Continuing the recent success of Asian representation at the Academy Awards, A24 delivers again with “Beef,” showing more complexity to the Asian community and their stories. Like life, its characters can be outrageously crazy and impulsively chaotic just like everyone else.
The series follows the fallout of a road rage incident between two strangers, Daniel Cho (Steven Yeun), an independent contractor, and Amy Lau (Ali Wong), a successful entrepreneur and proud owner of a plant business called Koyohaus. As a result, they make destructive decisions to seek out and destroy each other in pettiness and impulsiveness.
Soon, their obsession with each other chaotically impacts their own personal lives—Danny with his complicated relationship with his brother, Paul (Young Mazino) and his cousin, Isaac (David Choe), and Amy dealing with her artistic husband, George (Joseph Lee). Their actions eventually create consequences that none can bear, leaving them to question their own bigger life choices.
The show has exemplary originality, layering such a mundane concept with numerous intricate details about two regular, unrestrained strangers. Lee Sung Jin, the creator, really taps into the wild side of the human condition to produce something so entertaining and intoxicating. The characters feel fleshed out and complex as if they could be anyone’s next-door neighbors; they seem real and relatable.
The most praise goes to its writing and storytelling with details that seem so thoughtful and invested. There is never a dull moment in any episode as it builds up to an ambiguous conclusion. Every page and piece of dialogue adds new meanings to the overall identity of the show. The humor meshes exceptionally well with the story. It not only creates a subtle moment between intense drama, but it also reveals something noteworthy about the characters’ lives and their rage-filled personalities.
The show never stops to rest, but rather, it keeps pushing the limitations of storytelling, taking on narrative risks to output something so rewarding to watch or binge. The payoffs are also well executed as the show progresses with many answers unearthing a humorous irony. The twists the audience experiences are nail-bitingly prodigious as they are means for the characters to develop, for better or worse.
The almost all-Asian cast plays their part nicely – a considerate thought from the creator to instill Asian cultural aspects to the show. Some of the supporting characters even become a troubling obstacle for the main protagonists to overcome; however, they do pour more fuel into their unresting feud.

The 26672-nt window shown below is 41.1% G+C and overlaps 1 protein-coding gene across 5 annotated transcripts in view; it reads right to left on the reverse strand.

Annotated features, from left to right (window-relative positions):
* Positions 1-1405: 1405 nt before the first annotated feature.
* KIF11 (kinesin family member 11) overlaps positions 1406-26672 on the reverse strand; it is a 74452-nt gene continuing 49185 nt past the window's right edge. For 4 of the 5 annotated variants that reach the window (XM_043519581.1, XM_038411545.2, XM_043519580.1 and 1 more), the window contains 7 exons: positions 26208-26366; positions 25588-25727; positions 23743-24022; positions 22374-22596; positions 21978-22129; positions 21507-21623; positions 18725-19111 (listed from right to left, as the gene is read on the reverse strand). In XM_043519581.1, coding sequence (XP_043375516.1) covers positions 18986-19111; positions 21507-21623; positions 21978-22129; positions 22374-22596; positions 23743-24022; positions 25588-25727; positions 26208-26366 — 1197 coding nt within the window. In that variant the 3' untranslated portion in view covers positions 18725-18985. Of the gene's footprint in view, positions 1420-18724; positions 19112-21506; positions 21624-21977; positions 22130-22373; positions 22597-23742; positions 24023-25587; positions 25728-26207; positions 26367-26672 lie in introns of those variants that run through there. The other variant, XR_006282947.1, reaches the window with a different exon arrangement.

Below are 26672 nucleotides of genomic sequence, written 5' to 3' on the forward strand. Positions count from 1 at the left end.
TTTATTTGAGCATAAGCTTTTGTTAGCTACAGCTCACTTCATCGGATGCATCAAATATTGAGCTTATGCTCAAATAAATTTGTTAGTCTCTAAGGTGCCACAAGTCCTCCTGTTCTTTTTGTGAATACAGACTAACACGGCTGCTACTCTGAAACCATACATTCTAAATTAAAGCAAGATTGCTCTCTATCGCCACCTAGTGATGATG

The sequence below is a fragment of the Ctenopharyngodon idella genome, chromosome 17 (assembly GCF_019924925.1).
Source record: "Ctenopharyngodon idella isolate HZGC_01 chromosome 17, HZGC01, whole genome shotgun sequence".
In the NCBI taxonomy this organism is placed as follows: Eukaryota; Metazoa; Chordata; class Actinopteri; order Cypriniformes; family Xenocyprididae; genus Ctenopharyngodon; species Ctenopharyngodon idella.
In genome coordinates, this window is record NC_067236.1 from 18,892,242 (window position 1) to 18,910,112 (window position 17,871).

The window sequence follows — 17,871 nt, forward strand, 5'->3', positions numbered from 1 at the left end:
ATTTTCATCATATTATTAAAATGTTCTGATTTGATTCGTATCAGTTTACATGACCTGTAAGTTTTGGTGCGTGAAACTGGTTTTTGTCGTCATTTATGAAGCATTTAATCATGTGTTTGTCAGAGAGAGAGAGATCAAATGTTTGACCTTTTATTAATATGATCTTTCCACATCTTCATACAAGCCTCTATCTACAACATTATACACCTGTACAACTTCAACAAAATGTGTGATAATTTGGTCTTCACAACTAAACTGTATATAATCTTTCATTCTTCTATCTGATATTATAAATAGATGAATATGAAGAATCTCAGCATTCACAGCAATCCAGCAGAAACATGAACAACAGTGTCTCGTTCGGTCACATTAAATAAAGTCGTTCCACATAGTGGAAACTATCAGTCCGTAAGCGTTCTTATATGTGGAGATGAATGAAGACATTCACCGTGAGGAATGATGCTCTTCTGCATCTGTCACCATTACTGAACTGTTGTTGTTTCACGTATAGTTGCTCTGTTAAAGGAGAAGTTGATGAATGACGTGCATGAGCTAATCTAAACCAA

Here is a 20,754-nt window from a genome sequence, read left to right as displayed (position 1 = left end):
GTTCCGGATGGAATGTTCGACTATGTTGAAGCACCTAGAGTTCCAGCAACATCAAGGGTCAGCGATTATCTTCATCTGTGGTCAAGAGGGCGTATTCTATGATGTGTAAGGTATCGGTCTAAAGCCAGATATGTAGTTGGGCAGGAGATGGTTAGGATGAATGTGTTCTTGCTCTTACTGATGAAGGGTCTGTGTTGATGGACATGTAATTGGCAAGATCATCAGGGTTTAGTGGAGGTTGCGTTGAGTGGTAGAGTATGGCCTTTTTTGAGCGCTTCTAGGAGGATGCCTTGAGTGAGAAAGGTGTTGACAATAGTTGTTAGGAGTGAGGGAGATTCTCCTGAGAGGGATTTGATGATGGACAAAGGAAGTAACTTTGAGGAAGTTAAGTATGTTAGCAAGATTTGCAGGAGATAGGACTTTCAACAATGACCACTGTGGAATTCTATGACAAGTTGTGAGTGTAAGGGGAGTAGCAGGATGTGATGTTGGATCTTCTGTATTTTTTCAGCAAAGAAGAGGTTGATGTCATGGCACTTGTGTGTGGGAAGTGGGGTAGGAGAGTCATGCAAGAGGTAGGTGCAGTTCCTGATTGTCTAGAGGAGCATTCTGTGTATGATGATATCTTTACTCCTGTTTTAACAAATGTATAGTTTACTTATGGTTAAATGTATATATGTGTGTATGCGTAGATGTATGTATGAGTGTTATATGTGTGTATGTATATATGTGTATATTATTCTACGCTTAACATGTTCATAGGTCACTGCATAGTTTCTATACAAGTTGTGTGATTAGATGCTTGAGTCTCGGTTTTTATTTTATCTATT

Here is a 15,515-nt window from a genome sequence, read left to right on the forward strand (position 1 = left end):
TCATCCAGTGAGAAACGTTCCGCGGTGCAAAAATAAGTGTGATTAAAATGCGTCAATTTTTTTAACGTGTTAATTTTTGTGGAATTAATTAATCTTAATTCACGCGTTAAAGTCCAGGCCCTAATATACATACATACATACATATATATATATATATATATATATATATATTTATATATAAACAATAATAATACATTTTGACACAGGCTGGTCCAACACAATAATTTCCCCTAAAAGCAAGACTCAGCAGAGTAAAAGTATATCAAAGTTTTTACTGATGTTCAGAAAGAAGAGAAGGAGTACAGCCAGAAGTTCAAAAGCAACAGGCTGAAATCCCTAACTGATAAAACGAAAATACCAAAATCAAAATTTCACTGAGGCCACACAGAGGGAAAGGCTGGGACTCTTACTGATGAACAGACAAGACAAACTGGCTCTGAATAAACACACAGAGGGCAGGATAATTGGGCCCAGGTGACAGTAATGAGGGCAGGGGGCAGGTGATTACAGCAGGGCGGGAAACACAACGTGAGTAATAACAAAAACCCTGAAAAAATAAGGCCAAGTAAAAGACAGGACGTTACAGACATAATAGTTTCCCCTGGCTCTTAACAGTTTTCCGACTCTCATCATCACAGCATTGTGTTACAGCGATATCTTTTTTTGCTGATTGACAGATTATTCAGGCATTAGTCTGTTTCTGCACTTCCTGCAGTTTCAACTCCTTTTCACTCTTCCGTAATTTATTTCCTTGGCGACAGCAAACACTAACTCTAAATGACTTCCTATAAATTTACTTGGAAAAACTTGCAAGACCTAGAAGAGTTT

Of course, the show would not have been propelled to such deserving praise without its two talented leads. Yeun and Wong complement each other so marvelously that the fine line between friends and enemies becomes microscopic. Their expressions and deliveries are pitch-perfect as they scheme against one another, verbally battling each other out for blood. Their chemistry is off-the-chart irresistible as if the viewers are watching two high schoolers’ petty war over something so outrageously stupid. Yuen and Wong’s candor is the show’s prime cut. Their emotions toward each other astutely shift back and forth between hate and compassion, leaving the audience room to question the validity of their endless feud.
There are instances where the two protagonists instill a memorable moment about their connection and relatability toward each other. What first comes to mind is when they both aggressively confront a random person complaining about them loitering in a parking space.
Yeun plays his role outstandingly as a hard-working Korean, trying to support his well-being as well as his brother’s. This might seem like a simple role, but Yeun brings out the best vengeful yet complex quality of a man who has too much on his plate. On the other side, Wong superbly embodies a stressed businesswoman, juggling the balance between work and family. She smartly creates a presence that the audience has to fear whether or not she will unleash her primal rage.
Another appreciative aspect is Jin’s implementation of character traits; the characters are not very likable, including the two leads, but they all have a redeeming quality that is very relatable to the masses, pointing out that anyone can be out-of-control.
The show is an astounding achievement in originality and writing, maintaining a witty and heated intensity over the span of 10 episodes. In combination with sublime, diabolical performances from its two leads, “Beef” finely leaves a savory aftertaste that will have the audience craving more.